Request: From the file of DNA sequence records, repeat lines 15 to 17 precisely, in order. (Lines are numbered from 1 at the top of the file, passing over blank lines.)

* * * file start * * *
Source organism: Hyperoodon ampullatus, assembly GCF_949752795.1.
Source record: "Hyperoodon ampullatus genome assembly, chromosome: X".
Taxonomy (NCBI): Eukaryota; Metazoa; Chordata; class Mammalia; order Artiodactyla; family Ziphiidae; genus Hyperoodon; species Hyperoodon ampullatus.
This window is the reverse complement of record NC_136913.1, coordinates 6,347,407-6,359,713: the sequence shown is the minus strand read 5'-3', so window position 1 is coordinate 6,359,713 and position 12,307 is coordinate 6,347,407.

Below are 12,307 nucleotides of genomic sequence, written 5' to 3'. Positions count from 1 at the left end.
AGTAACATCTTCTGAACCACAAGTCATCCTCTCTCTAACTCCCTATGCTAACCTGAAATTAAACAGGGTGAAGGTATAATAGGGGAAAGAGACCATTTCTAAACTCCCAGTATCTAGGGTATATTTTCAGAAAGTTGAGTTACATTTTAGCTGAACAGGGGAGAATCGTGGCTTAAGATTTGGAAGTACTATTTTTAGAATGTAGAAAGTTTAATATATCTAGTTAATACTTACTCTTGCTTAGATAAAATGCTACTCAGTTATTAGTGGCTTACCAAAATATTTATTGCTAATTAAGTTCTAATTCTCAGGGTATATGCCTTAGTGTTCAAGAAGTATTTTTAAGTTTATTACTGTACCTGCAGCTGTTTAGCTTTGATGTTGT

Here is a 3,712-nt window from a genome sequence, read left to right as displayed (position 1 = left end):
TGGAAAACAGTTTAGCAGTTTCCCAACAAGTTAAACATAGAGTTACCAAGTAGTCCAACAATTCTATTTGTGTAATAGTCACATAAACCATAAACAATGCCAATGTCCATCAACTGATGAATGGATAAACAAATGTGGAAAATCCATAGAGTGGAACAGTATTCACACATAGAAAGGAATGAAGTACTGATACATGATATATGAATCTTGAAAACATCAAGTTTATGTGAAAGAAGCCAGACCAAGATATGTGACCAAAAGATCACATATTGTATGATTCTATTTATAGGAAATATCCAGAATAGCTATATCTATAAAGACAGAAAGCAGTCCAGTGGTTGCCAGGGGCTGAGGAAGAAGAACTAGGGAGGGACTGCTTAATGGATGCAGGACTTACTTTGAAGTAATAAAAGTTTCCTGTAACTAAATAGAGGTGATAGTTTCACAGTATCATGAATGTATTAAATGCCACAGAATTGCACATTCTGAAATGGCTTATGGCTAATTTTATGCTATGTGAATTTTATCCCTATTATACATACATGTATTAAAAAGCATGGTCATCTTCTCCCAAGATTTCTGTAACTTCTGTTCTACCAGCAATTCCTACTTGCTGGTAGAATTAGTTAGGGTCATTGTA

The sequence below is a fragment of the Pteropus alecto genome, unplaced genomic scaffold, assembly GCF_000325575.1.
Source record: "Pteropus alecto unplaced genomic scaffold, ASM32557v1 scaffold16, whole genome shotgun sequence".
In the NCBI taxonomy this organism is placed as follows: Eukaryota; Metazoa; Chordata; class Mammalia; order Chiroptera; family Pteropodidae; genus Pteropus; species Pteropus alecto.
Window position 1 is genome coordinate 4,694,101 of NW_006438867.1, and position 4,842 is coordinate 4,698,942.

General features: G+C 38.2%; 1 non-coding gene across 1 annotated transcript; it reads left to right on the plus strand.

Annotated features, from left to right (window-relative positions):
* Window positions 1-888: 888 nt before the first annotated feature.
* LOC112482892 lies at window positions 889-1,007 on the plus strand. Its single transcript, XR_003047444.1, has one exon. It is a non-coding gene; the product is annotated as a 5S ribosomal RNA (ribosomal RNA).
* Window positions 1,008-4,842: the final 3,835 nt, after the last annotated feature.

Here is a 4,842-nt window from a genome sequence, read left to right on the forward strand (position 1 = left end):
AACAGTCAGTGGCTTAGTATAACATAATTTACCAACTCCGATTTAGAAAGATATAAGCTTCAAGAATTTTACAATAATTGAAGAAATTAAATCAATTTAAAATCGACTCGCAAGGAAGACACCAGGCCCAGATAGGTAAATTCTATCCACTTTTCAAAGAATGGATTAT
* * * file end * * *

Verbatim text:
* Window positions 1-888: 888 nt before the first annotated feature.
* LOC112482892 lies at window positions 889-1,007 on the plus strand. Its single transcript, XR_003047444.1, has one exon. It is a non-coding gene; the product is annotated as a 5S ribosomal RNA (ribosomal RNA).
* Window positions 1,008-4,842: the final 3,835 nt, after the last annotated feature.